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# [open] Pixelsize in Gabor patch generator

edited December 2013

Hey!
I am using the online Gabor patch generator and I was wondering how to determine the size of the stimulus.
I know that the Gabor patch for my project needs to have a radius of 2° and I also determined the pixels per degree for our setting but I am not sure whether I need to convert the radius into pixels or whether I should use the diameter then (so 4°)? Or does the size asked for in the generator refer to the whole square and not just the Gabor patch within it?
Also, I am trying to use different contrast levels. I am not too familiar with this and I was wondering whether, if I want to have a background with the mean luminance, I would start with the RGB values for both colours at 128 as the lowest possible contrast and then stepwise increase the difference (e.g. colour 1: 129 and colour 2: 127) or whether the lowest possible contrast would be 127 to 128 and then increase/decrease (e.g. next contrast would be at 126 and 129). I used the latter at first but I wasn't too sure about it (as it is only possible to use integers for the generator, but then the average wouldn't be an integer) but then if I use the first approach the background doesn't really seem to look right.
I would be really grateful, if someone could help me out with these questions!

• edited 1:12PM

Hi Isabel,

In theory, the size of a Gabor patch is infinite: The contrast is high in the center and becomes progressively lower with increasing eccentricity--but never exactly zero. So you would typically specify the size of a Gabor patch by the standard deviation of the envelope, and not by a radius. The 'size' option in the Gabor-patch generator is only the size of the generated image, which should be sufficiently large so that there is no visible cut off. Does that clear things up? I'm not sure if this answers your question though.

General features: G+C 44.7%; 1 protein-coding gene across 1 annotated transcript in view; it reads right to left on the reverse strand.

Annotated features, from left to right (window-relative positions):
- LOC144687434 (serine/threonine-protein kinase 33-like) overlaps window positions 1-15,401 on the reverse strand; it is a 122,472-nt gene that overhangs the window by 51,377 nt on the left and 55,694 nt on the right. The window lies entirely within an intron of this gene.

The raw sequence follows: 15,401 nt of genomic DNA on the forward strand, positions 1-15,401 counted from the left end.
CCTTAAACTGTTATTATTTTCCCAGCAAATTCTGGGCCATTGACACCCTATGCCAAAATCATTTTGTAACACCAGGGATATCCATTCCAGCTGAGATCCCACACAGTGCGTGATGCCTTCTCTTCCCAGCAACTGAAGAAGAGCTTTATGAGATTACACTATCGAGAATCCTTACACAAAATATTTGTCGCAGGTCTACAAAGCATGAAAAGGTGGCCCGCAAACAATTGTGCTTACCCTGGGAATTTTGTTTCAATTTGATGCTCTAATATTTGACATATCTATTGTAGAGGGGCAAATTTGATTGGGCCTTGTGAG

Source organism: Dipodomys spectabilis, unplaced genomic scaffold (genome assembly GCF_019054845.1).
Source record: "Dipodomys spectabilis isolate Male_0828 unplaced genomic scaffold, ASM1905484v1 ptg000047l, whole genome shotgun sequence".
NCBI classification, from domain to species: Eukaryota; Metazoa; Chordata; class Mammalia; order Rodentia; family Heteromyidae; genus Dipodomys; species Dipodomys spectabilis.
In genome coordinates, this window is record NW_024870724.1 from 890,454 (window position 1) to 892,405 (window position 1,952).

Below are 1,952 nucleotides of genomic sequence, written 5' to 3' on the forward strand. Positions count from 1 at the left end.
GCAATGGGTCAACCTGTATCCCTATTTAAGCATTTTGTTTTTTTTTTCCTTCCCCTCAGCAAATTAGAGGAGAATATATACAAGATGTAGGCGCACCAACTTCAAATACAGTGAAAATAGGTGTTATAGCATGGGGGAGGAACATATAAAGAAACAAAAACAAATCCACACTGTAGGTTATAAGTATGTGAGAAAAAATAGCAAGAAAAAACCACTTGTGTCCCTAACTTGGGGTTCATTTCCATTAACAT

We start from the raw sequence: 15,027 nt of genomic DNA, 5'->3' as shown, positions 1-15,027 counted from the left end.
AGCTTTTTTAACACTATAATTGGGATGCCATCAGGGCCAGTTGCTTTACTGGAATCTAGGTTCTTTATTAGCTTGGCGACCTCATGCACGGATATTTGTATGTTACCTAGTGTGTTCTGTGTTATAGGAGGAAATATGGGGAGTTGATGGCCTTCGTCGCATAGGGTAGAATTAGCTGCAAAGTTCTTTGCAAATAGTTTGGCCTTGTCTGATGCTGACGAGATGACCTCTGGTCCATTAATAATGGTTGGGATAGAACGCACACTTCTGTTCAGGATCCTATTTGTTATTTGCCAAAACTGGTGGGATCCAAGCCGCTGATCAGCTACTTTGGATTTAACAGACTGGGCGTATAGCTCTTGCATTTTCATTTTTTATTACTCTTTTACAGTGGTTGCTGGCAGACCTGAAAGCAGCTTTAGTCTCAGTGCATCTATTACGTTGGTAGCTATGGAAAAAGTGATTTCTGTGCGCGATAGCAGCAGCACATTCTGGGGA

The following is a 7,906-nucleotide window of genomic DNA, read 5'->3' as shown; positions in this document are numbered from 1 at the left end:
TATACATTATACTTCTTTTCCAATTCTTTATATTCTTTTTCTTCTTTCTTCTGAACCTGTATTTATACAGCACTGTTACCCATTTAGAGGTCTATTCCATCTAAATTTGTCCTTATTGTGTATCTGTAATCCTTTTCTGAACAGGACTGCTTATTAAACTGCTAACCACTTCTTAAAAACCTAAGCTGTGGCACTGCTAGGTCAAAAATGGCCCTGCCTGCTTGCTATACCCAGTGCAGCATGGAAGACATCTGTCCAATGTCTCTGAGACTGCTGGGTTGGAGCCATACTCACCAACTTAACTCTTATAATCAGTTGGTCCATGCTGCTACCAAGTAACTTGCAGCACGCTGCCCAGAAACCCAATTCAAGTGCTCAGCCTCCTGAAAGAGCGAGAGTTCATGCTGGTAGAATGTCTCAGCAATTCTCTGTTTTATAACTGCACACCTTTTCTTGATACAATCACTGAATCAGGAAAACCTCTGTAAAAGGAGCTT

Regarding the contrast. Using (127,127,127) for color 1 and (128,128,128) will indeed give you the lowest possible contrast. But the background color will be rounded up to 128, because the average (127.5) is not an integer and can therefore not be shown by the monitor. And for the same reason, the luminance modulation will not be a smooth sinusoid, but a square wave (i.e. a single step from one luminance to the next). Basically, with these extremely low contrast levels, you run into the physical limitations of the display. But since you usually work with far higher contrast levels, these problems are mostly theoretical. Is it important for your experiment to have high-quality extremely low contrast patches?

Cheers!
Sebastiaan

• edited January 2014

Hey Sebastiaan,

I think this answers my questions, thank you very much for your help!
For the contrasts, though, would it work to use a brighter background (if I use the average of the two colours), if I want to have smaller contrasts? So, for example using 244 for colour 1 and 246 for colour 2 etc.?

• edited 1:12PM

For the contrasts, though, would it work to use a brighter background (if I use the average of the two colours), if I want to have smaller contrasts? So, for example using 244 for colour 1 and 246 for colour 2 etc.?

In principle, I would say that the contrast is defined as the difference in brightness between the two colors, and is unrelated to the overall brightness. So 10 and 12 would have the same contrast as 100 and 102. However, I suppose that this is open to debate.

But at any rate, you cannot use values over 255, because this is outside the range of the monitor. I just noticed that the Gabor-patch will not warn you about this (except in the description), but choosing values over 255 will cause odd distortions!

Cheers!
Sebastiaan